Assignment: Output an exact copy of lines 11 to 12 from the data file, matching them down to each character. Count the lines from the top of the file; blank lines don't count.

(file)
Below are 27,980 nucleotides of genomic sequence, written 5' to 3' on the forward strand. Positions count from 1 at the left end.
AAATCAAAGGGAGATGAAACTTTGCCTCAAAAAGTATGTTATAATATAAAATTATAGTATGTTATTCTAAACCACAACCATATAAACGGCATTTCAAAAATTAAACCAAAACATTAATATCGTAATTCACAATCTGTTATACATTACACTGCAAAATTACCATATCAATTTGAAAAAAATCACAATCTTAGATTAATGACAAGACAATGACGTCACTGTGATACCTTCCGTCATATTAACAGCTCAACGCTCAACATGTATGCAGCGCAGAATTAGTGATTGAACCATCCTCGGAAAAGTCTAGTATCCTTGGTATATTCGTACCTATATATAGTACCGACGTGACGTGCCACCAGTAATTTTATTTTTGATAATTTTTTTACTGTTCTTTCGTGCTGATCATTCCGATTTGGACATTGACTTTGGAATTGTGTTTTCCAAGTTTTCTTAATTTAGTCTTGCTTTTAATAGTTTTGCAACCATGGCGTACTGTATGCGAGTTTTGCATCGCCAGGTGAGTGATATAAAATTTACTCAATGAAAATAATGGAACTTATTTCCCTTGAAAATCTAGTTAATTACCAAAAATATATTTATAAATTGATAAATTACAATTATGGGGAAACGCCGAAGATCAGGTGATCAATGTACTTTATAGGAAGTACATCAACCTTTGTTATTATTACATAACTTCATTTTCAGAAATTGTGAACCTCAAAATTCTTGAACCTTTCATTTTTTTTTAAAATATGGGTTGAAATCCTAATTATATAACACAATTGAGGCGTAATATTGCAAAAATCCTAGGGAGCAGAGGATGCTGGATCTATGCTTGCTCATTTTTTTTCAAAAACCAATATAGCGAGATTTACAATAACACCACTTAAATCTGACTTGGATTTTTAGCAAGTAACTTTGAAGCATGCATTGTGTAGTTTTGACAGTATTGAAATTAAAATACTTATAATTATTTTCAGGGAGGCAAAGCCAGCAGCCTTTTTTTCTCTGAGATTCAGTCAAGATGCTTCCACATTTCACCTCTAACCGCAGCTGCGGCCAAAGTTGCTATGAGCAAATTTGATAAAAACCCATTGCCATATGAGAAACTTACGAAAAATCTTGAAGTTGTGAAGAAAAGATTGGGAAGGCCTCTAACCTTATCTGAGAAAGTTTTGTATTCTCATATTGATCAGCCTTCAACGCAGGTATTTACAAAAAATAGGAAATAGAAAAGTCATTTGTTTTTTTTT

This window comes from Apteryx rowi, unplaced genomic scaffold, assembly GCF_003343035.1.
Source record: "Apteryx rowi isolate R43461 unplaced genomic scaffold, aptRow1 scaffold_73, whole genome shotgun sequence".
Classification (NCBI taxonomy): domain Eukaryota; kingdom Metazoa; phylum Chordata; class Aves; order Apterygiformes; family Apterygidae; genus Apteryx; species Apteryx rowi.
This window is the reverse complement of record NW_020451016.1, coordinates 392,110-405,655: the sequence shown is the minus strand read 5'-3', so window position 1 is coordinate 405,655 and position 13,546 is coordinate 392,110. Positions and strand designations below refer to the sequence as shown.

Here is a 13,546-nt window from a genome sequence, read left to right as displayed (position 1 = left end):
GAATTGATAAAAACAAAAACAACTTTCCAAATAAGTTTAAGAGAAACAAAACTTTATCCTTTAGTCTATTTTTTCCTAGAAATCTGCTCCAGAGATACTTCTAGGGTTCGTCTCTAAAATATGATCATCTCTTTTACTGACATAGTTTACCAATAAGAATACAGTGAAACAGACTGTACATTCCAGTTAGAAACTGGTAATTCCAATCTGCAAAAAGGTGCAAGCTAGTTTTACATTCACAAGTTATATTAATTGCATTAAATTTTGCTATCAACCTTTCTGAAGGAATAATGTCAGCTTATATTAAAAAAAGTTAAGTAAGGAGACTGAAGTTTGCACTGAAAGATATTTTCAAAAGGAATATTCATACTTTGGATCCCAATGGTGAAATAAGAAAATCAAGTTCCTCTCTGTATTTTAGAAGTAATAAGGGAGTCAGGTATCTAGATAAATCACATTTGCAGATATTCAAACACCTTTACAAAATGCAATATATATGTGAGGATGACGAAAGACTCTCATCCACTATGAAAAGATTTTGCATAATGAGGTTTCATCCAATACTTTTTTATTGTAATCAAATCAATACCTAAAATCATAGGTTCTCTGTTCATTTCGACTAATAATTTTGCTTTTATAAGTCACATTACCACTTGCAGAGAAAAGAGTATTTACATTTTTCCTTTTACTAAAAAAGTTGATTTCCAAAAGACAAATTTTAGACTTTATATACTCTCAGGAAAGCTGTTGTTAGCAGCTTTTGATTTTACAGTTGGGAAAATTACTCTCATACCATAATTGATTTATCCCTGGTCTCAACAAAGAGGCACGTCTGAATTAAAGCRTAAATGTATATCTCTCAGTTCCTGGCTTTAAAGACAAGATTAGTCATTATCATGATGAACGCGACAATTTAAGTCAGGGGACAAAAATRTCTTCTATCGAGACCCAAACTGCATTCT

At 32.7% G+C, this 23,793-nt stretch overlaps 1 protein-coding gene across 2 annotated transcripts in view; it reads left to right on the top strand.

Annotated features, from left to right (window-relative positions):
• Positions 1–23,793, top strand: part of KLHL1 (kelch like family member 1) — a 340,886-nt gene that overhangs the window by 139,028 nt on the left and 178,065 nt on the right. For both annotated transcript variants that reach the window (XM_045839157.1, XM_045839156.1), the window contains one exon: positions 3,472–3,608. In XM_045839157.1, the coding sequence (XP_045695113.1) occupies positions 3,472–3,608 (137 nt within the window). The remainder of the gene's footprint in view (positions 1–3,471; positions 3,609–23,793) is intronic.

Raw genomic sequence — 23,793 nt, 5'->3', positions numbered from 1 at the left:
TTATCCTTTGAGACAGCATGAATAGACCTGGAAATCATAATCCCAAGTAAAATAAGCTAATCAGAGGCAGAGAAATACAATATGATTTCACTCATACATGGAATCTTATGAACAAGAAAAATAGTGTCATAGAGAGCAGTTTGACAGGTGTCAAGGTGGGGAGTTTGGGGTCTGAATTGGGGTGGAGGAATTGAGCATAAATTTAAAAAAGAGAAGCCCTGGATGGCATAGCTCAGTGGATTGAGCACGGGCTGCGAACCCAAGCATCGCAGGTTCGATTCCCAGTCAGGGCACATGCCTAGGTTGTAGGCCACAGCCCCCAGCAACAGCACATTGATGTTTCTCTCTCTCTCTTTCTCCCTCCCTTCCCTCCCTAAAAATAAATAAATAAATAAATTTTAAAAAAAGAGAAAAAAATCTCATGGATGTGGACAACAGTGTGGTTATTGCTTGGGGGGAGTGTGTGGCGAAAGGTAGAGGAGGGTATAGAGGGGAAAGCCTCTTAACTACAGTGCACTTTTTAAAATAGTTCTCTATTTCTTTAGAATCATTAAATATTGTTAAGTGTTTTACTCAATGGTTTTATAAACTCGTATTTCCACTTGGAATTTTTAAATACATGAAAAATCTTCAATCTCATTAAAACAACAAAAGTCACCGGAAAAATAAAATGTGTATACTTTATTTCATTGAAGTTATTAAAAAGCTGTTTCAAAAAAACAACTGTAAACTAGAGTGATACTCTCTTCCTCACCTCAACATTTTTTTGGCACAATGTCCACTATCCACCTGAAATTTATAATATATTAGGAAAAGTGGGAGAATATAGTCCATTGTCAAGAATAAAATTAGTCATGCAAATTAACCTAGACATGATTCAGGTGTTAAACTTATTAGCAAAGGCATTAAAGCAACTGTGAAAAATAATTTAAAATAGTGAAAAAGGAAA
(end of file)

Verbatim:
• Positions 1–23,793, top strand: part of KLHL1 (kelch like family member 1) — a 340,886-nt gene that overhangs the window by 139,028 nt on the left and 178,065 nt on the right. For both annotated transcript variants that reach the window (XM_045839157.1, XM_045839156.1), the window contains one exon: positions 3,472–3,608. In XM_045839157.1, the coding sequence (XP_045695113.1) occupies positions 3,472–3,608 (137 nt within the window). The remainder of the gene's footprint in view (positions 1–3,471; positions 3,609–23,793) is intronic.

Raw genomic sequence — 23,793 nt, 5'->3', positions numbered from 1 at the left: